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Frank Zappa - The Best Band You Never Heard In Your Life CD (album) cover


Frank Zappa


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4 stars Very little new stuff here but the re-arranged versions of old faves are brilliant. It's worth buying just for the hillarious piss-takes of "Ring of Fire" "Purple Haze", "Sunshine of Your Love" and especially an amazing arrangement of "Stairway to Heaven". This version of The Mothers were exceptional, and having been lucky enough to see them at the beginning of their tour, in New York, I can tell you they were totally there from the beginning. The brass section were just something else -Jimmy Page's solo in "Stairway" is played by them - better than the original :-)
Report this review (#29983)
Posted Tuesday, April 20, 2004 | Review Permalink
5 stars This is one of the best live recordings ever, from any genre of musique! Frank's band is extraordinary on this one. They are sooooo incredibly tight!!! Steve Vai is not on this, but that doesn't seem to affect the wonder of the band's performance. This album is a good one for non-Frank hardcore fans to listen to, as it contains several cover tunes, plus tons of humor!!! It's a good one for boys and girls of all ages!!! and mentalities!
Report this review (#29985)
Posted Tuesday, August 31, 2004 | Review Permalink
5 stars Absolutely jaw droppingly brilliant! This is by far the tightest, best recorded live performances I have ever heard. And as an earlier reviewer noted, the tracks from "One Size Fits All" are the stand outs - all are superior in performance and sound quality to the originals, particularly Inca Roads (the sax solo really makes it) and the "Sofa" instrumental - wow! Be warned, however, that a recent reissue of this title on CD in the last few years (at least here in Australia) omits a terrific version of Ravel's "Bolero" which used to follow on from the electrifying version of "Zomby Wolf" (also far better than the original). I was shocked and disapponted a year or so back to find this missing from a version I picked up to replace the earlier version (which I had actually sold - shock, horror - not sure what I was thinking), and had to get it again on a Japanese import.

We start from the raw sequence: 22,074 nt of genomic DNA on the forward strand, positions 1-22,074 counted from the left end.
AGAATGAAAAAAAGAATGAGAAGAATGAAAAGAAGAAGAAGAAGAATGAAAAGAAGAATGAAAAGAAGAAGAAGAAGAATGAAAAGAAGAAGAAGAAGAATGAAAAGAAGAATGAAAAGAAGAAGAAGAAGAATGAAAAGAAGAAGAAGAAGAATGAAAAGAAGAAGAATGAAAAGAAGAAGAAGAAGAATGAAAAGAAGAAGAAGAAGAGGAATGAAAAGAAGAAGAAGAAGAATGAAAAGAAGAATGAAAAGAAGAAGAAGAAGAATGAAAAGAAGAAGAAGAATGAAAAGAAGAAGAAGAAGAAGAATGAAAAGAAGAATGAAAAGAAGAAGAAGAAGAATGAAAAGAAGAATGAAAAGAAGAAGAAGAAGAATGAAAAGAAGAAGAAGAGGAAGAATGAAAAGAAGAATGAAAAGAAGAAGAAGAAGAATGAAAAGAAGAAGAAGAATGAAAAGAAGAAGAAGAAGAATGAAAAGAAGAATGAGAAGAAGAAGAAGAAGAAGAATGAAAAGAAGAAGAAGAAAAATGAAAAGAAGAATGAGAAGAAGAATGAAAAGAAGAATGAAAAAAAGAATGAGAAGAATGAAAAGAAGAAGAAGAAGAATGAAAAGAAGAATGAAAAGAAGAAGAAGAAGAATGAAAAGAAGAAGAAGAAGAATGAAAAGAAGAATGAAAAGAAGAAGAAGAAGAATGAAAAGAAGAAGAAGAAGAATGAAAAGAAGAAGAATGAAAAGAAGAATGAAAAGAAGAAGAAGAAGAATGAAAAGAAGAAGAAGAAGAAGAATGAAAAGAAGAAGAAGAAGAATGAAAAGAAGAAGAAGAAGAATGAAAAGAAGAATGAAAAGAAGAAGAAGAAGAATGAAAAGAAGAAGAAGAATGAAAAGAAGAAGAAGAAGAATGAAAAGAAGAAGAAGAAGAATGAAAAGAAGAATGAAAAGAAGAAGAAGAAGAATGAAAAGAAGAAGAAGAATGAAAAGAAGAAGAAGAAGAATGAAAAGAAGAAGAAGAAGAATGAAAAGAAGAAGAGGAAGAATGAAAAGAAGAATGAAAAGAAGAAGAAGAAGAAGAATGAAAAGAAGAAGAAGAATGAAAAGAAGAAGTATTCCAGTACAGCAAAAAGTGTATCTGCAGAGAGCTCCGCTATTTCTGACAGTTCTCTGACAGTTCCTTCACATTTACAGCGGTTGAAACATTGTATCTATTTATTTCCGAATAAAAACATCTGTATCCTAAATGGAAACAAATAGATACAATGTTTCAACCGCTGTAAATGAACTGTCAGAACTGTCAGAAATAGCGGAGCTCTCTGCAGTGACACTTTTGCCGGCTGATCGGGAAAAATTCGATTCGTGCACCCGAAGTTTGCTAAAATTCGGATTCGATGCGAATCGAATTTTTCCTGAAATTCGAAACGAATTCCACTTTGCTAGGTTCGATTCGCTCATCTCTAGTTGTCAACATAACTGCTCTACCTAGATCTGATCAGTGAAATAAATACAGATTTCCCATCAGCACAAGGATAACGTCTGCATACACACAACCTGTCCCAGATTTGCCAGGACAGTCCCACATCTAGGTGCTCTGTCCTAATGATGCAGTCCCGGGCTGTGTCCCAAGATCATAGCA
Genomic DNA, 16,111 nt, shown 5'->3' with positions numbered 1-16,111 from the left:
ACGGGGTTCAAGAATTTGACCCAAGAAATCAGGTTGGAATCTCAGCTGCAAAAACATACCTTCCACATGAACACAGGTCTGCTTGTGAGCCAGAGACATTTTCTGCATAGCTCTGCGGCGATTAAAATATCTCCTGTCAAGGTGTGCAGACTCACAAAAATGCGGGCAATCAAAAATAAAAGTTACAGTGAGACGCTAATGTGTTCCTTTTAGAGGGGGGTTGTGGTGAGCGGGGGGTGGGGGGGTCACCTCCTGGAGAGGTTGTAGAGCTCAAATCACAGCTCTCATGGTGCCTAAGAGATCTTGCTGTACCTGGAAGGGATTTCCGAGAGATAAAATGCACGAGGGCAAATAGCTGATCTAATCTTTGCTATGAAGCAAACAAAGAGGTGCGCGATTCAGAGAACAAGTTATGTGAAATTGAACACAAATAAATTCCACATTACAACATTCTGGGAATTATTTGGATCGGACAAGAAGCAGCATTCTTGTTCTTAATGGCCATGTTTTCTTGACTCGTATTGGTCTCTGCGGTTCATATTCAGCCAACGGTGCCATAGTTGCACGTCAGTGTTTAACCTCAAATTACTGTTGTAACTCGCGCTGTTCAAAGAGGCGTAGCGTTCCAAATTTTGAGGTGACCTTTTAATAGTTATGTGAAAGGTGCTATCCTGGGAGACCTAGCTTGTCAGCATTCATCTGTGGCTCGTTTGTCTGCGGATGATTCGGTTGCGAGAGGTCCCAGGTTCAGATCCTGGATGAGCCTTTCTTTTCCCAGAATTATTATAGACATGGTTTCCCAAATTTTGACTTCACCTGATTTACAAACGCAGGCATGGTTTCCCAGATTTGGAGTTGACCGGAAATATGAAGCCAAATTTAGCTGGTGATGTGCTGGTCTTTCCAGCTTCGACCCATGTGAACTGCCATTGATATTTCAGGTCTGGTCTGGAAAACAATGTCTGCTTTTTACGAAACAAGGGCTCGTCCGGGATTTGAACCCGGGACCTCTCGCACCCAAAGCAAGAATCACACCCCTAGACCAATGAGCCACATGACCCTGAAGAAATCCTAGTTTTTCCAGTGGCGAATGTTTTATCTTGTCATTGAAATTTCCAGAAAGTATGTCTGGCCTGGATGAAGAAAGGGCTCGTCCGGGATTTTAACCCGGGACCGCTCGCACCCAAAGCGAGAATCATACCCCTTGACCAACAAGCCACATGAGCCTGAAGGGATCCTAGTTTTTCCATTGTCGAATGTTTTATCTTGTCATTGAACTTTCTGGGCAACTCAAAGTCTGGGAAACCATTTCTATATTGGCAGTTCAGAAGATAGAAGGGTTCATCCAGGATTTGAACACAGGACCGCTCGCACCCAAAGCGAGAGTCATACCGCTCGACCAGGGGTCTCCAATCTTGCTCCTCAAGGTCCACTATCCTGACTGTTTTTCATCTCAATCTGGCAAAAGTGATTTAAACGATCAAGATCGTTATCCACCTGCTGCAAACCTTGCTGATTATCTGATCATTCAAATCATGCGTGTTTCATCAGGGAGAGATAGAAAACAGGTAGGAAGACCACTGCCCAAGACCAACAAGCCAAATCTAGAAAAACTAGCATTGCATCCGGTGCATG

A last thought: One can only hope, but the only thing better than owning this title on CD would be to have it on SACD... I would think that, if FZ were alive today, he would certainly want this to be available on the best sounding format available, given his unique commitment to the highest possible production values. Not sure of what the barriers are, but if enough people clamour loudly enough, surely we could look forward to the release of the whole FZ oeuvre on SACD sometime in the near future. I for one would be first in line to re-acquire the entire corpus - a small cost, for what must surely be amongst the greatest music composed in the latter half of the twentieth century.

Report this review (#29987)
Posted Sunday, February 20, 2005 | Review Permalink